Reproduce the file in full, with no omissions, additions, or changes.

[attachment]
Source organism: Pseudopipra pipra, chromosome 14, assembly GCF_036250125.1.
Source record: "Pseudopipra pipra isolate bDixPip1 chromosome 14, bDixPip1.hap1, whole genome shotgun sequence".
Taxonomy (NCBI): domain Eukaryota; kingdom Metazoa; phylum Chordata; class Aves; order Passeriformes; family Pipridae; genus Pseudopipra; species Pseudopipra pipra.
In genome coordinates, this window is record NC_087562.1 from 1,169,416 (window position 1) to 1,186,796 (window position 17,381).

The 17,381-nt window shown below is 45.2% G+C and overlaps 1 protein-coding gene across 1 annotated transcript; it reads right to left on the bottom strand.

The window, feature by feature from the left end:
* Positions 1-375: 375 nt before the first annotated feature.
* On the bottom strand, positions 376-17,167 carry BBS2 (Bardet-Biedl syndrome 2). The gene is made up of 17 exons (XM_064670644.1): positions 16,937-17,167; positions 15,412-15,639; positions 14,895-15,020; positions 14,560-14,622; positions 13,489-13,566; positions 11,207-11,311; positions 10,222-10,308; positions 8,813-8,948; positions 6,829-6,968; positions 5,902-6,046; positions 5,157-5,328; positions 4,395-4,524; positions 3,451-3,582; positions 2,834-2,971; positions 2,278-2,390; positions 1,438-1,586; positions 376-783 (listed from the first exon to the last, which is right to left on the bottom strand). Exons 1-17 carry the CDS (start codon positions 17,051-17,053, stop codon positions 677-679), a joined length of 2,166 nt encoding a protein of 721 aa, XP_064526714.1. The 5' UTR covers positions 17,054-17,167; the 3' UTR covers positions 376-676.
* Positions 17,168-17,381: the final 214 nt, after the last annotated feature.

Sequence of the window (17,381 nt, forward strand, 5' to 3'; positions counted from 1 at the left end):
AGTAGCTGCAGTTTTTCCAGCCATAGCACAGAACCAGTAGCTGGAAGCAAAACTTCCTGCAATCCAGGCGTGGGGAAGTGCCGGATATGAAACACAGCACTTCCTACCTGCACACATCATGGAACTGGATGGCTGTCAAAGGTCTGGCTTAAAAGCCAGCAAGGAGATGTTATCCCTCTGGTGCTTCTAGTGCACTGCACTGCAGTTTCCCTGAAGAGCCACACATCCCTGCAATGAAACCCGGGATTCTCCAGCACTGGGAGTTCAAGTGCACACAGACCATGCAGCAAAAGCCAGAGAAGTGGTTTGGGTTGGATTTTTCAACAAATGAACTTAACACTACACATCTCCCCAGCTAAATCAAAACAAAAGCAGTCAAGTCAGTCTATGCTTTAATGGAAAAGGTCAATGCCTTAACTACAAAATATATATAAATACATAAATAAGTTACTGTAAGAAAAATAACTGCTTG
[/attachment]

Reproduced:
Source organism: Pseudopipra pipra, chromosome 14, assembly GCF_036250125.1.
Source record: "Pseudopipra pipra isolate bDixPip1 chromosome 14, bDixPip1.hap1, whole genome shotgun sequence".
Taxonomy (NCBI): domain Eukaryota; kingdom Metazoa; phylum Chordata; class Aves; order Passeriformes; family Pipridae; genus Pseudopipra; species Pseudopipra pipra.
In genome coordinates, this window is record NC_087562.1 from 1,169,416 (window position 1) to 1,186,796 (window position 17,381).

The 17,381-nt window shown below is 45.2% G+C and overlaps 1 protein-coding gene across 1 annotated transcript; it reads right to left on the bottom strand.

The window, feature by feature from the left end:
* Positions 1-375: 375 nt before the first annotated feature.
* On the bottom strand, positions 376-17,167 carry BBS2 (Bardet-Biedl syndrome 2). The gene is made up of 17 exons (XM_064670644.1): positions 16,937-17,167; positions 15,412-15,639; positions 14,895-15,020; positions 14,560-14,622; positions 13,489-13,566; positions 11,207-11,311; positions 10,222-10,308; positions 8,813-8,948; positions 6,829-6,968; positions 5,902-6,046; positions 5,157-5,328; positions 4,395-4,524; positions 3,451-3,582; positions 2,834-2,971; positions 2,278-2,390; positions 1,438-1,586; positions 376-783 (listed from the first exon to the last, which is right to left on the bottom strand). Exons 1-17 carry the CDS (start codon positions 17,051-17,053, stop codon positions 677-679), a joined length of 2,166 nt encoding a protein of 721 aa, XP_064526714.1. The 5' UTR covers positions 17,054-17,167; the 3' UTR covers positions 376-676.
* Positions 17,168-17,381: the final 214 nt, after the last annotated feature.

Sequence of the window (17,381 nt, forward strand, 5' to 3'; positions counted from 1 at the left end):
AGTAGCTGCAGTTTTTCCAGCCATAGCACAGAACCAGTAGCTGGAAGCAAAACTTCCTGCAATCCAGGCGTGGGGAAGTGCCGGATATGAAACACAGCACTTCCTACCTGCACACATCATGGAACTGGATGGCTGTCAAAGGTCTGGCTTAAAAGCCAGCAAGGAGATGTTATCCCTCTGGTGCTTCTAGTGCACTGCACTGCAGTTTCCCTGAAGAGCCACACATCCCTGCAATGAAACCCGGGATTCTCCAGCACTGGGAGTTCAAGTGCACACAGACCATGCAGCAAAAGCCAGAGAAGTGGTTTGGGTTGGATTTTTCAACAAATGAACTTAACACTACACATCTCCCCAGCTAAATCAAAACAAAAGCAGTCAAGTCAGTCTATGCTTTAATGGAAAAGGTCAATGCCTTAACTACAAAATATATATAAATACATAAATAAGTTACTGTAAGAAAAATAACTGCTTG